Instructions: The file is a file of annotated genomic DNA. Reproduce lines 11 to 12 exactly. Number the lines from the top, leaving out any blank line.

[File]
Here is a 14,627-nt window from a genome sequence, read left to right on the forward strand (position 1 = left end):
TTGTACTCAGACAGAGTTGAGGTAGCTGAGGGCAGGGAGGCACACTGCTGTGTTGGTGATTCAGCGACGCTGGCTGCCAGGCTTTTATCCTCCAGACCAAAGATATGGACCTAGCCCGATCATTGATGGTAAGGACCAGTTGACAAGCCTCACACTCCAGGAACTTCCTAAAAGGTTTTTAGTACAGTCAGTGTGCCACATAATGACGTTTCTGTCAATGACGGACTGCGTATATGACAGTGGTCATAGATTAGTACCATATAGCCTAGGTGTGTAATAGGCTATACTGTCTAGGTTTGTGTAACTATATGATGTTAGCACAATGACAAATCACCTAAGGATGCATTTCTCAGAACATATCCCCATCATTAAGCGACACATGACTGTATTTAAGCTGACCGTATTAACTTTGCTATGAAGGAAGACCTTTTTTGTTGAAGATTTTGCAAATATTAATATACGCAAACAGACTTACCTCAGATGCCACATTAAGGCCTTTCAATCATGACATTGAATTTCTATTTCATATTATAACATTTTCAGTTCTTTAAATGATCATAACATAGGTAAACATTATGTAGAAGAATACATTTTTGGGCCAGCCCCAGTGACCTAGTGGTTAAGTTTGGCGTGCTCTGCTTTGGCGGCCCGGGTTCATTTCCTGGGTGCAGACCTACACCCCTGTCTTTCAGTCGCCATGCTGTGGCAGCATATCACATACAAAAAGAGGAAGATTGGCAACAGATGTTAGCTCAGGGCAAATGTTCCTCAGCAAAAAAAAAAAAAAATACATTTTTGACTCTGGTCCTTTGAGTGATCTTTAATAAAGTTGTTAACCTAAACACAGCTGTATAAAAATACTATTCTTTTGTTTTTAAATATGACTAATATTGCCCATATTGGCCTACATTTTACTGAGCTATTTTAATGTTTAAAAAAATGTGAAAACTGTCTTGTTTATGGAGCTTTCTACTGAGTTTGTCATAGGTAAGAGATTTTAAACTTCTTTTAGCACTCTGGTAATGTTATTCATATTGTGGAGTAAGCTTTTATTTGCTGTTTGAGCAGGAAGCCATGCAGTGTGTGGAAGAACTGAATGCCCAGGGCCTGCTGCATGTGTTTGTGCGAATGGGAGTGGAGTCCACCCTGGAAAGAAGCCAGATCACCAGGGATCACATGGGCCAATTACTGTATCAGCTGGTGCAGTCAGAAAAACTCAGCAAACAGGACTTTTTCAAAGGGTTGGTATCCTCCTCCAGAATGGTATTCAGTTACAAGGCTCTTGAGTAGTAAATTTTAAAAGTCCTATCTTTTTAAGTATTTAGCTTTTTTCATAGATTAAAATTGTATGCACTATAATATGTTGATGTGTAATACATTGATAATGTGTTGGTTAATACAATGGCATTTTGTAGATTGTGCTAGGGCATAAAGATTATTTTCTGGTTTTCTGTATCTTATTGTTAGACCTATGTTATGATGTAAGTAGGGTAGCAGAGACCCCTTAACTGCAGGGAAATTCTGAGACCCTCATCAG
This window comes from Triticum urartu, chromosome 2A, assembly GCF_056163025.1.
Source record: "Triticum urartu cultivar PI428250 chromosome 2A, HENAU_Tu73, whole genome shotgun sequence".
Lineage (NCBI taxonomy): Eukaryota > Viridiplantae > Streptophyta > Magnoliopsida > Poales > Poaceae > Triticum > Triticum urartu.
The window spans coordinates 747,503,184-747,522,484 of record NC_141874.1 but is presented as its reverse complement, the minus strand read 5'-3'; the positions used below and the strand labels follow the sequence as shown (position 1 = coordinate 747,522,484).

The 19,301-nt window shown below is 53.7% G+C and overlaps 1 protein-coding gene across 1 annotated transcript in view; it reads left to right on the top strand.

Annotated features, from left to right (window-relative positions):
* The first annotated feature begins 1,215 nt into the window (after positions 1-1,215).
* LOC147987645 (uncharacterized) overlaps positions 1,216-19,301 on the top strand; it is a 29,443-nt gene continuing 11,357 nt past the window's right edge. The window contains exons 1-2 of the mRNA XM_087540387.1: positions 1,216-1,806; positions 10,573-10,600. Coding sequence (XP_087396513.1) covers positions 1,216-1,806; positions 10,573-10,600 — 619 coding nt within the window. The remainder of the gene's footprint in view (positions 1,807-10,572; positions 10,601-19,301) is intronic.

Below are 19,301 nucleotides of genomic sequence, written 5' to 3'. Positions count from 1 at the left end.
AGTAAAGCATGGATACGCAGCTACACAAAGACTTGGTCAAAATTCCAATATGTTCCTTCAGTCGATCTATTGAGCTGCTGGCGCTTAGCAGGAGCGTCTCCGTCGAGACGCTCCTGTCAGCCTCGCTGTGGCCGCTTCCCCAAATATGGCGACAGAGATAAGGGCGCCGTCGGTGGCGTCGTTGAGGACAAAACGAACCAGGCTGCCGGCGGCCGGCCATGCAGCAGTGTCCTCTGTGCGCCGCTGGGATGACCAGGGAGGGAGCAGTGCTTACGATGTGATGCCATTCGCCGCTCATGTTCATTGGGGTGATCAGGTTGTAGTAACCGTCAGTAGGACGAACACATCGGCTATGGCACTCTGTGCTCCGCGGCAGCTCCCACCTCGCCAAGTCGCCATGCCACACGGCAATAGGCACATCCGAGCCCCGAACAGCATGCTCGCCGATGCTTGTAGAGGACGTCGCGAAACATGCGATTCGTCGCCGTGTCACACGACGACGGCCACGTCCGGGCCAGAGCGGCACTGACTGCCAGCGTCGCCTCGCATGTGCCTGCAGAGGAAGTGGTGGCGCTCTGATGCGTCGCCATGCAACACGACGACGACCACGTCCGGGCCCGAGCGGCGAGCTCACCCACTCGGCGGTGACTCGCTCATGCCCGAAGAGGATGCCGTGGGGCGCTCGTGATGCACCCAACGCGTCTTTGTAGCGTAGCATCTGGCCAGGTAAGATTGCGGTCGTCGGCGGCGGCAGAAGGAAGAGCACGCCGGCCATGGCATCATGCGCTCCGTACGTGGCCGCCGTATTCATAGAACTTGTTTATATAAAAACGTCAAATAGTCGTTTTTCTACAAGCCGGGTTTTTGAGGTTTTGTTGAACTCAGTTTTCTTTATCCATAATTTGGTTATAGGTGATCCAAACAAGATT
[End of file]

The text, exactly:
Below are 19,301 nucleotides of genomic sequence, written 5' to 3'. Positions count from 1 at the left end.
AGTAAAGCATGGATACGCAGCTACACAAAGACTTGGTCAAAATTCCAATATGTTCCTTCAGTCGATCTATTGAGCTGCTGGCGCTTAGCAGGAGCGTCTCCGTCGAGACGCTCCTGTCAGCCTCGCTGTGGCCGCTTCCCCAAATATGGCGACAGAGATAAGGGCGCCGTCGGTGGCGTCGTTGAGGACAAAACGAACCAGGCTGCCGGCGGCCGGCCATGCAGCAGTGTCCTCTGTGCGCCGCTGGGATGACCAGGGAGGGAGCAGTGCTTACGATGTGATGCCATTCGCCGCTCATGTTCATTGGGGTGATCAGGTTGTAGTAACCGTCAGTAGGACGAACACATCGGCTATGGCACTCTGTGCTCCGCGGCAGCTCCCACCTCGCCAAGTCGCCATGCCACACGGCAATAGGCACATCCGAGCCCCGAACAGCATGCTCGCCGATGCTTGTAGAGGACGTCGCGAAACATGCGATTCGTCGCCGTGTCACACGACGACGGCCACGTCCGGGCCAGAGCGGCACTGACTGCCAGCGTCGCCTCGCATGTGCCTGCAGAGGAAGTGGTGGCGCTCTGATGCGTCGCCATGCAACACGACGACGACCACGTCCGGGCCCGAGCGGCGAGCTCACCCACTCGGCGGTGACTCGCTCATGCCCGAAGAGGATGCCGTGGGGCGCTCGTGATGCACCCAACGCGTCTTTGTAGCGTAGCATCTGGCCAGGTAAGATTGCGGTCGTCGGCGGCGGCAGAAGGAAGAGCACGCCGGCCATGGCATCATGCGCTCCGTACGTGGCCGCCGTATTCATAGAACTTGTTTATATAAAAACGTCAAATAGTCGTTTTTCTACAAGCCGGGTTTTTGAGGTTTTGTTGAACTCAGTTTTCTTTATCCATAATTTGGTTATAGGTGATCCAAACAAGATT